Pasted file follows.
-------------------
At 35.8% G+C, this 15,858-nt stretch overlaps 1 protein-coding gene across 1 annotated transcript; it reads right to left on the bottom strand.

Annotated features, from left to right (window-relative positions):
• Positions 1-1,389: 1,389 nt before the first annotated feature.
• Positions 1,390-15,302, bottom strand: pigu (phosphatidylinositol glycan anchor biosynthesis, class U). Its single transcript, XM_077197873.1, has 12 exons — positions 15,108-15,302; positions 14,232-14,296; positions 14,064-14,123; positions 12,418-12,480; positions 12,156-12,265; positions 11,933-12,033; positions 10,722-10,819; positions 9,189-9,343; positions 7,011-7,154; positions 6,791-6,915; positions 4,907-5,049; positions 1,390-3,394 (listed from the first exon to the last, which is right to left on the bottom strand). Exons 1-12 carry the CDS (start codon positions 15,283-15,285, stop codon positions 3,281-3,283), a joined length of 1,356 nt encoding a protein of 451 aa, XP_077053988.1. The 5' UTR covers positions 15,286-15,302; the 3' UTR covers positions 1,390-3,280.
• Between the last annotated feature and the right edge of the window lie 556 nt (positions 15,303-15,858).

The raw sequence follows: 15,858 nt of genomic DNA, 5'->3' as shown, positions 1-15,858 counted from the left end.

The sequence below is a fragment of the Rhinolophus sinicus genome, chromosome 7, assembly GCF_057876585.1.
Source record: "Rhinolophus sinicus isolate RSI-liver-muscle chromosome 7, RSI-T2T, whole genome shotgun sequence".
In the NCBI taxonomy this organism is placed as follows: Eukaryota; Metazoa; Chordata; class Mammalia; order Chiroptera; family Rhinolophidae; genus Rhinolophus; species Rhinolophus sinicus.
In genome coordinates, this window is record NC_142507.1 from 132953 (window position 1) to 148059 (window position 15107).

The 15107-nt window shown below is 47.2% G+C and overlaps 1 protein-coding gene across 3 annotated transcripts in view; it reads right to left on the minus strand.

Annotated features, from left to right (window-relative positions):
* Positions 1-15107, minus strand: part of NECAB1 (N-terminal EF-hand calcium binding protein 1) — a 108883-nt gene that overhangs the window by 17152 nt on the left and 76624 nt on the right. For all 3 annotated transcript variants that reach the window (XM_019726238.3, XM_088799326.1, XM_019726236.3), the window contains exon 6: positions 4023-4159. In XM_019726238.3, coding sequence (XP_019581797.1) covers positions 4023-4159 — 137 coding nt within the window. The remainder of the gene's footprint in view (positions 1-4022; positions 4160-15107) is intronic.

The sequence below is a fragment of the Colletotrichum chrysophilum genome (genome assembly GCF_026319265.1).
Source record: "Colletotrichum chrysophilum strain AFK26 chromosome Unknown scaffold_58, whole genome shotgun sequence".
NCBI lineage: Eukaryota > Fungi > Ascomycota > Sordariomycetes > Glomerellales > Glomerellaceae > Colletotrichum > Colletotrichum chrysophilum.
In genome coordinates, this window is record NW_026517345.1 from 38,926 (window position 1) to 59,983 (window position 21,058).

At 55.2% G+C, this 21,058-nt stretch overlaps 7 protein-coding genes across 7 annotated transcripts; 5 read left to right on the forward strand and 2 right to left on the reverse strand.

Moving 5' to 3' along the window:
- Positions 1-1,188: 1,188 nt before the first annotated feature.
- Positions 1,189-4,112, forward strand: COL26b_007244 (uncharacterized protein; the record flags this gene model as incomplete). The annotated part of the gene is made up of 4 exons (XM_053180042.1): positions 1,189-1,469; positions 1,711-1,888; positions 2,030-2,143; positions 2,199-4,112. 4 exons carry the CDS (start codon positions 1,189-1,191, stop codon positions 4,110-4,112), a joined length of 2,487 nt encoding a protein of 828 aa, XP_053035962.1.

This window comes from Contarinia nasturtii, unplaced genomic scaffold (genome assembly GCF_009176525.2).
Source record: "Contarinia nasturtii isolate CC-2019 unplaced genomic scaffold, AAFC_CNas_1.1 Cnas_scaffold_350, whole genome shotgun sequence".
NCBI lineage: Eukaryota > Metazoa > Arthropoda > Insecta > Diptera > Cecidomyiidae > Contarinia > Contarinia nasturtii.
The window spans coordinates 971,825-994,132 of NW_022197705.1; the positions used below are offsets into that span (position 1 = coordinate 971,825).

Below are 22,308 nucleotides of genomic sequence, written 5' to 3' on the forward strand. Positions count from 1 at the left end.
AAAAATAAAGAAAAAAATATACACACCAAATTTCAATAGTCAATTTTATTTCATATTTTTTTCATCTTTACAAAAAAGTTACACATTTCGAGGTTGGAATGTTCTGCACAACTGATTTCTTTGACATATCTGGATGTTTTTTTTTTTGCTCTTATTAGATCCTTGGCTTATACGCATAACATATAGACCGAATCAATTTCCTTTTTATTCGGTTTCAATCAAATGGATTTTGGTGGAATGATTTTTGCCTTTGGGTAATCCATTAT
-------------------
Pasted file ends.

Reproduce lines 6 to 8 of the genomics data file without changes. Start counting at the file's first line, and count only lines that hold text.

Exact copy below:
The raw sequence follows: 15,858 nt of genomic DNA, 5'->3' as shown, positions 1-15,858 counted from the left end.

The sequence below is a fragment of the Rhinolophus sinicus genome, chromosome 7, assembly GCF_057876585.1.
Source record: "Rhinolophus sinicus isolate RSI-liver-muscle chromosome 7, RSI-T2T, whole genome shotgun sequence".